A wiki whose topic is some field of academia. Examples include the original WikiWikiWeb that originated in the software design pattern community (although it is not strictly academic), IcdnsWiki, ReengineeringWiki, NeuroWiki, AiWiki, WeblogKitchen, IaWiki, and SimpleScienceWiki. WikiPedia is a borderline case.
My personal feeling is that some form of stronger AuthorshipCredit needs to be developed for this to work. if a wiki was used to host professional academic discussion, it may be good if author's names were noticably attached to their contributions, because if their contributions were anonomyzed, they may feel that spending a lot of time on the wiki would be counterproductive to the eventual goal of getting enough CommunityRecognition? to achieve tenure (i know i would).
My personal connection to these questions is NeuroWiki, which i have started and am (very slowly) building. there are few other users right now, but perhaps someday it will become used by a least a noticable minority of the computer-savvy neuroscience community. In this case i would of course like some credit for the time i am spending to build the beginnings of the wiki; however, i do not host the wiki on my own machine, and i am not even a phD student in the field yet, so i would expect my influence would rapidly wane once full time professors starting taking part in NeuroWiki.
in my case perhaps the problem is solved simply by noting somewhere that i started the thing. but one has to generalize my problem and look at the case of someone who is not the founder but merely a very helpful wiki citizen. in addition, one would not want each professor in a given field to run off and start their own wiki because it is the only way they will get any credit. -- BayleShanks
this whole credit grab thing is of course very selfish in the first place, which is why, i think, it will be hard to mesh with the wiki framework (i am not sure that AssumeGoodFaith will work in an academic setting as there are such strong incentives for academics to subvert the system). unfortunately, academics are expected to actively accumulate respect and name recognition while they pursue their research. i think getting credit for time spent helping with a wiki is a necessary for academics to be able to justify spending significant time in a wiki. i don't think wikis will take off in academia without some sort of credit framework being in place.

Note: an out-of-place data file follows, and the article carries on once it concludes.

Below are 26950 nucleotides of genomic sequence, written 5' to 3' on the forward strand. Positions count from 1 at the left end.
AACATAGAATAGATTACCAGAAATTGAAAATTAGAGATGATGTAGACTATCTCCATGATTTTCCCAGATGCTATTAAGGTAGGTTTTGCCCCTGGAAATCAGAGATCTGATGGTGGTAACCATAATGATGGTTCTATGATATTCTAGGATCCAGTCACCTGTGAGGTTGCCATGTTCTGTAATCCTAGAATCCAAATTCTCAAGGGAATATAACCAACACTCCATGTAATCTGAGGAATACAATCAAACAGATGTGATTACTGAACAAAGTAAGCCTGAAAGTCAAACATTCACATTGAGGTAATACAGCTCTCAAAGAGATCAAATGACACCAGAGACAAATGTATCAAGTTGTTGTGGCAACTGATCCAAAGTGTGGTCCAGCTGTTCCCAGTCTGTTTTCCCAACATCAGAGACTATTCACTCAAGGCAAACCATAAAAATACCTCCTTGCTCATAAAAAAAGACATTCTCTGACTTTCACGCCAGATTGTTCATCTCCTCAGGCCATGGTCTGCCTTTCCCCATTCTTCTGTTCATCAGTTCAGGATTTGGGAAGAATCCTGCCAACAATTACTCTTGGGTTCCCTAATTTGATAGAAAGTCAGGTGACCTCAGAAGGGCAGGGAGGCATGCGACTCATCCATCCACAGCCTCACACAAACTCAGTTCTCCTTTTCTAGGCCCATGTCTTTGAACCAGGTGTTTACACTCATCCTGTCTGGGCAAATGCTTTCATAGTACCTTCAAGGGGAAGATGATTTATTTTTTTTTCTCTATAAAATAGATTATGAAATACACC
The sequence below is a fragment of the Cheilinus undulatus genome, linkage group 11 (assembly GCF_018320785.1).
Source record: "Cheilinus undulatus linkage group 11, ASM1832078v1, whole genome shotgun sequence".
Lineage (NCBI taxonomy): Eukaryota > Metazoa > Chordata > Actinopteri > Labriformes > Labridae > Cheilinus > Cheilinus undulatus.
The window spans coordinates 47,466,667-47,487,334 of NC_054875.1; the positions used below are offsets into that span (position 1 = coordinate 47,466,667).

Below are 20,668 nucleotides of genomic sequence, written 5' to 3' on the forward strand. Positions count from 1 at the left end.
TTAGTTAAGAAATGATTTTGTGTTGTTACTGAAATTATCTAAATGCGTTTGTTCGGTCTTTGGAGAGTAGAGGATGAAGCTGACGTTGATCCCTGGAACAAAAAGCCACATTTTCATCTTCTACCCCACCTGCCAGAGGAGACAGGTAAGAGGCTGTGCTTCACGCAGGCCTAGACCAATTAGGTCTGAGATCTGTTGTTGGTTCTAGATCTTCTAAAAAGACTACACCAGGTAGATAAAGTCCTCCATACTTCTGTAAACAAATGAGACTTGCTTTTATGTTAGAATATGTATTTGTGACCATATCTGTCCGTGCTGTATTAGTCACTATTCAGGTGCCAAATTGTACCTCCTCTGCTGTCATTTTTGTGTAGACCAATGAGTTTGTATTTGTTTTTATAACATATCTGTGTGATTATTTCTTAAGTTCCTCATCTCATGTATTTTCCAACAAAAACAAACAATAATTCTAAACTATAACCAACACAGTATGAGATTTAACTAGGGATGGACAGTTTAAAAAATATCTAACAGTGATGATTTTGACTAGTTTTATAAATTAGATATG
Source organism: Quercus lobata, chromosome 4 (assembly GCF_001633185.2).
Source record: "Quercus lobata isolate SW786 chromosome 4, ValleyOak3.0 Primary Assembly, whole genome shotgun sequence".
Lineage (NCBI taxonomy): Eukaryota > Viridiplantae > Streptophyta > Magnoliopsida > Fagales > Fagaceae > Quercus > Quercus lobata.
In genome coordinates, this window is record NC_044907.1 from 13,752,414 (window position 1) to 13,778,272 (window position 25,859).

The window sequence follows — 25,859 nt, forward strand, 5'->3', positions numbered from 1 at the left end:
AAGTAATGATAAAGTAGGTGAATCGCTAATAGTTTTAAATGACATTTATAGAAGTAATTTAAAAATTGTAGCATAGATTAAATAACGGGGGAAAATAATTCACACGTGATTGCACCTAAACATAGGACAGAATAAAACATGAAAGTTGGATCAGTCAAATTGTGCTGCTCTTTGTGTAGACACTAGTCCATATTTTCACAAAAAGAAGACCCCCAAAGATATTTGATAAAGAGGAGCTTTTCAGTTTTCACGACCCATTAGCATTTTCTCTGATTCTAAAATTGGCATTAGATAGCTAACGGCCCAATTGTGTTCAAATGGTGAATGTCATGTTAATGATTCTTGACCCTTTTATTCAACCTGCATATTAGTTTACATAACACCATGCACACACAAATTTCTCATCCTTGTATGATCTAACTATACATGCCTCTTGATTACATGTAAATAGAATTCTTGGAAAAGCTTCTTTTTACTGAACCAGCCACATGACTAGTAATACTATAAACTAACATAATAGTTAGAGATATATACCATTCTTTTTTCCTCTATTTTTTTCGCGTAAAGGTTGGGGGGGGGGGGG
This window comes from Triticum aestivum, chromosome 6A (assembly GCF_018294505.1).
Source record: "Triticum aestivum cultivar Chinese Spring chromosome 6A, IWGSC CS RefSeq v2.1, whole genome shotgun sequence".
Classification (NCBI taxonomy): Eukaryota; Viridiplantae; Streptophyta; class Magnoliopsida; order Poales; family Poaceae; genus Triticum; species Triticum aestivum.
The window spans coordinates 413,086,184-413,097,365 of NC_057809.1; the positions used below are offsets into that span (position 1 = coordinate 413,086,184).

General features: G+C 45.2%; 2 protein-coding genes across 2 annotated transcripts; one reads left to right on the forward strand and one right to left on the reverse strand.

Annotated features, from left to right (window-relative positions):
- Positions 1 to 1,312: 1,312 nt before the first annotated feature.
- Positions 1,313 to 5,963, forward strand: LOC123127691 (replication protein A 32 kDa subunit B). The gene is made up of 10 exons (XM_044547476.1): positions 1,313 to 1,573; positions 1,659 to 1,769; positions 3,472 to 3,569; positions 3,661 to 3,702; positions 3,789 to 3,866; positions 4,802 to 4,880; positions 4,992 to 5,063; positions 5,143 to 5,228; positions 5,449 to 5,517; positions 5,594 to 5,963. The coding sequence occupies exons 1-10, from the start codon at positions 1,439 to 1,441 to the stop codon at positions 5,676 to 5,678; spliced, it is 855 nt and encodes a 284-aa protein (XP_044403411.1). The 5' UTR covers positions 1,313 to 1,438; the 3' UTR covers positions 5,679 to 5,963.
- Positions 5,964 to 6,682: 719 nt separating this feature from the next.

See SunirShah's presentation at ASIS&T '04. http://sunir.org/meatball/AcademicWiki/asist04.ppt
On the other hand, complicated TechnologySolutions are almost definitely the wrong answer. Why should Dr. Genius lead the wiki? Even academics have directors that are better at managing than academia. To me, giving people the appropriate credit is a softer management problem rather than a harder technical problem. Making it a technical problem would only break the wiki completely because it's designed against ownership, and consequently credit, and consequently singular responsibility. Wiki:CodeOwnership is evil; it may seem cool to cowboy while he's getting all the credit, but it's devastating to TheCollective if he's malfeasant.
Perhaps you can change the technology to suit your goals. Perhaps you can change your goals to suit the technology.
I believe that wikis can be very useful in the process of writing scientific papers, at least those with several authors involved. Perhaps for that purpose the discussion about AuthorshipCredit is a minor one, because such wikis will be mostly closed. However, what I am thinking about right now trying to use UseMod for writing a paper, is a WikiToLatex script. That would be really neat. -- DavidAndel
SebPaquet's short essay [Personal knowledge publishing] discusses the advantages (and disadvantages, although he's clearly for it) of publishing one's ideas online in academia.
The suggestions on this page (that is stronger authority etc) look very much like the [Noosphere's Authority Model]. See also the results of this model: [PlanetMath] and [Noosphere Homepage].
The desirablility of a ruling cabal also should be discussed. It seems to me that a ruling cabal would take the place of a GodKing on academic wikis, for the simple reason that the host of the wiki may not be one of the top ten most respected members of their field, and hence would not get the same sort of respect as GodKings usually do.
Note some other pages that touch that topic, UniversityWiki may be a good starting point for them. There seem to be a number of different viewpoints to look at the problem.
I think what's really interesting is the threat that the academy is perceiving (at the same time, while many, many academics are embracing and using wikis for classwork, etc.) A lot of the recent press about Wikipedia came from librarians or academics complaining that wikipedia wasn't credentialed, or peer-reviewed, or is terribly inaccurate (despite the Nature article announcing it was nearly as accurate as the Encyclopedia Britannica.) I think the issue is that it exposes the processes of normalizing information -- being able to read all the revisions subtly teaches the user that any information you may read has been revised, has been edited, and is, first and foremost, comes from a certain historical context and approach -- it has not always existed, and is not necessarily true. That wikis are teaching those critical thinking skills may be even more worthwhile, fundamentally, then the information we are sharing or collecting from wiki information websites.
I write all this because I was working on a research project about wikis and online mobs, and have been trying to explore this ideas by writing them on other wikis (a self-reflexive wikis about wikis). It has been an interesting experiment -- finding wikis with interesting information, finding ways to express the thoughts -- knowing that they may change and change again. (Like our own thought processes). If you're interested, read more at .